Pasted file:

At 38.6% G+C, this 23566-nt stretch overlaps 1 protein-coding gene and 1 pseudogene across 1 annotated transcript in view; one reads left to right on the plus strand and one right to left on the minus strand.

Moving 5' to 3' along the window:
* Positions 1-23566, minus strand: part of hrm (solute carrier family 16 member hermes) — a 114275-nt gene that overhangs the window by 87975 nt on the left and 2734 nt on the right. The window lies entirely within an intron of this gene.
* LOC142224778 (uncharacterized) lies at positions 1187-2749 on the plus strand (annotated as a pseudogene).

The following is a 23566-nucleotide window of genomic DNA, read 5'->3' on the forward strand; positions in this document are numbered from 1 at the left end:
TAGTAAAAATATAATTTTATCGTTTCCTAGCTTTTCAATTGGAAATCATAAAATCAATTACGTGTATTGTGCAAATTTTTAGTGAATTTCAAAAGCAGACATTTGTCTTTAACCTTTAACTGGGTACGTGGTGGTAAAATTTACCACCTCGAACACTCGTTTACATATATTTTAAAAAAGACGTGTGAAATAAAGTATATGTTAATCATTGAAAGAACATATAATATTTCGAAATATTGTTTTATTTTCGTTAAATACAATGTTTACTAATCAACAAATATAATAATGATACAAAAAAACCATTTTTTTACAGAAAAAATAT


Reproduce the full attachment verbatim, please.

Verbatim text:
At 38.6% G+C, this 23566-nt stretch overlaps 1 protein-coding gene and 1 pseudogene across 1 annotated transcript in view; one reads left to right on the plus strand and one right to left on the minus strand.

Moving 5' to 3' along the window:
* Positions 1-23566, minus strand: part of hrm (solute carrier family 16 member hermes) — a 114275-nt gene that overhangs the window by 87975 nt on the left and 2734 nt on the right. The window lies entirely within an intron of this gene.
* LOC142224778 (uncharacterized) lies at positions 1187-2749 on the plus strand (annotated as a pseudogene).

The following is a 23566-nucleotide window of genomic DNA, read 5'->3' on the forward strand; positions in this document are numbered from 1 at the left end:
TAGTAAAAATATAATTTTATCGTTTCCTAGCTTTTCAATTGGAAATCATAAAATCAATTACGTGTATTGTGCAAATTTTTAGTGAATTTCAAAAGCAGACATTTGTCTTTAACCTTTAACTGGGTACGTGGTGGTAAAATTTACCACCTCGAACACTCGTTTACATATATTTTAAAAAAGACGTGTGAAATAAAGTATATGTTAATCATTGAAAGAACATATAATATTTCGAAATATTGTTTTATTTTCGTTAAATACAATGTTTACTAATCAACAAATATAATAATGATACAAAAAAACCATTTTTTTACAGAAAAAATAT